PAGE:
The thing about these Glamor Shots is that everyone knows that they aren't the day to day truth. Anyone looking at that cowgirl portrait at the top of this post would not expect a real kid to look that that on a daily basis. In the same way, no one who is in a position to be buying a cow based on her professional portrait would expect her to look like that all the time. Farmers (and Glamor Shots girls for that matter) get these portraits done to bring out the qualities they think are the best, most attractive or desirable. They make a record of all that good stuff and photoshop out the rest of it. Its sort of a beautiful idea when you think about it. Eddie and Becky have a number of portraits of past champion cows in their house, and its lovely to think of being able to remember an animal they cared deeply about in its most perfect form.
Have you ever heard of a collection of essays by Roland Barthes called "Mythologies"? I was introduced to them by UnionDocs, a brooklyn based group of documentarians. If you've never read them, I highly suggest it. (Start with the one about professional wrestling. Its a doozy.) For Barthes, myths aren't only the traditional stories we tell; there are myths everywhere within our daily lives. They are the meanings we take for granted, what he calls the "falsely obvious." These photos are a perfect example of something we know is untrue, yet use as truth- to sell a cow, to make our schoolmates jealous- all the while creating an image of something that really doesn't ...completely... exist.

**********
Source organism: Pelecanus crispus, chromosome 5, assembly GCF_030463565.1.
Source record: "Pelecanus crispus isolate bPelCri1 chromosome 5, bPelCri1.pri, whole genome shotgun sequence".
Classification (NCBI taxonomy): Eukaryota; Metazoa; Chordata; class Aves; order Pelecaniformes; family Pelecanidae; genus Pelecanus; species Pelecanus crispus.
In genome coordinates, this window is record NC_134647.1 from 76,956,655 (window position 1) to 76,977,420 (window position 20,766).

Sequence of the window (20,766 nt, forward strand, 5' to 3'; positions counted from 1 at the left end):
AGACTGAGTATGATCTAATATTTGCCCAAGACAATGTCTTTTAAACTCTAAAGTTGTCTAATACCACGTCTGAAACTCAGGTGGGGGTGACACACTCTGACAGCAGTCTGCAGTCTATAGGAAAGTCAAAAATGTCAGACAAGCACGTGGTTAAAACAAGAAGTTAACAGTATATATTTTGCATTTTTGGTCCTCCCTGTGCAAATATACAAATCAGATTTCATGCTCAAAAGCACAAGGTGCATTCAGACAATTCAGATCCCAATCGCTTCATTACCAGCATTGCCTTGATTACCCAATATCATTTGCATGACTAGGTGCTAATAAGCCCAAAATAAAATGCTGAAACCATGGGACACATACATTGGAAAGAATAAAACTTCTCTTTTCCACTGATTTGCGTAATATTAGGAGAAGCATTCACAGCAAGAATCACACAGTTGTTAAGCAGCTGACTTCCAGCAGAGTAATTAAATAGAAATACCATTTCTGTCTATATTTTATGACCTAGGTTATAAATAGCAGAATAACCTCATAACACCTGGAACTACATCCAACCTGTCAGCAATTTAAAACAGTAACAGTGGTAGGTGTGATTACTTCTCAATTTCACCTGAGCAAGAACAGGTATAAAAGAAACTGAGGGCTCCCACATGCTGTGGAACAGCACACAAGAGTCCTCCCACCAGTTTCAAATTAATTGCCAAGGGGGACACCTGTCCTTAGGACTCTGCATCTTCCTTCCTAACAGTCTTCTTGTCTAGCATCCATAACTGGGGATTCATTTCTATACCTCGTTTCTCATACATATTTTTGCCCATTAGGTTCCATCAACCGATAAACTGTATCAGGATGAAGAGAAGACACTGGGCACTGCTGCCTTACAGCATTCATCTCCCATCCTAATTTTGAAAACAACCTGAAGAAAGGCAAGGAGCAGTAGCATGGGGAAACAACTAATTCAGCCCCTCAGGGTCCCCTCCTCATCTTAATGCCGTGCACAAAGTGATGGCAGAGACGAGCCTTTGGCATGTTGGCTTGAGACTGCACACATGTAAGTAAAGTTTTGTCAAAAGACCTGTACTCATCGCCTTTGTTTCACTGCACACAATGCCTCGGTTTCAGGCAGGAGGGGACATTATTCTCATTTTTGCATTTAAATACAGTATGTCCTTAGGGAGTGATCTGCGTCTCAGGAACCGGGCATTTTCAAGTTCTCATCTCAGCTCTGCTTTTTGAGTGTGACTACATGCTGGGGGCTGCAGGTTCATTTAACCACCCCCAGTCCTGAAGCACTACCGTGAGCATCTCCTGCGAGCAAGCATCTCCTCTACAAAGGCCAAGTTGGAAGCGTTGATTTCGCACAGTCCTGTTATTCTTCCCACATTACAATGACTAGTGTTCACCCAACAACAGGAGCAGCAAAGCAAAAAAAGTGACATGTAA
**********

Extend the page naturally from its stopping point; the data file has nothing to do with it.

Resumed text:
As the documentarian for the project, I found myself thinking about this a lot. What a cool way of thinking about photos! While I'm on the farm snapping pictures, I like to think that I'm creating a record of my experiences, collecting facts, making some sort of log. The thing is that photos can only record what the photographer can get a good shot of.
Jennie likes to say "Notice your narratives, listen to your assumptions," when we talk about our experiences after a long day on the farm. After my encounters with professional livestock photography, I'm going to be applying this theory to my own photos too. After all: If a portrait can spawn a myth, I can't help but wonder: what will spawn our "Farms and Fables" fable?
Can't wait to find out!
A few extra thoughts for the week:
Oh yeah. I drove a Freightliner too!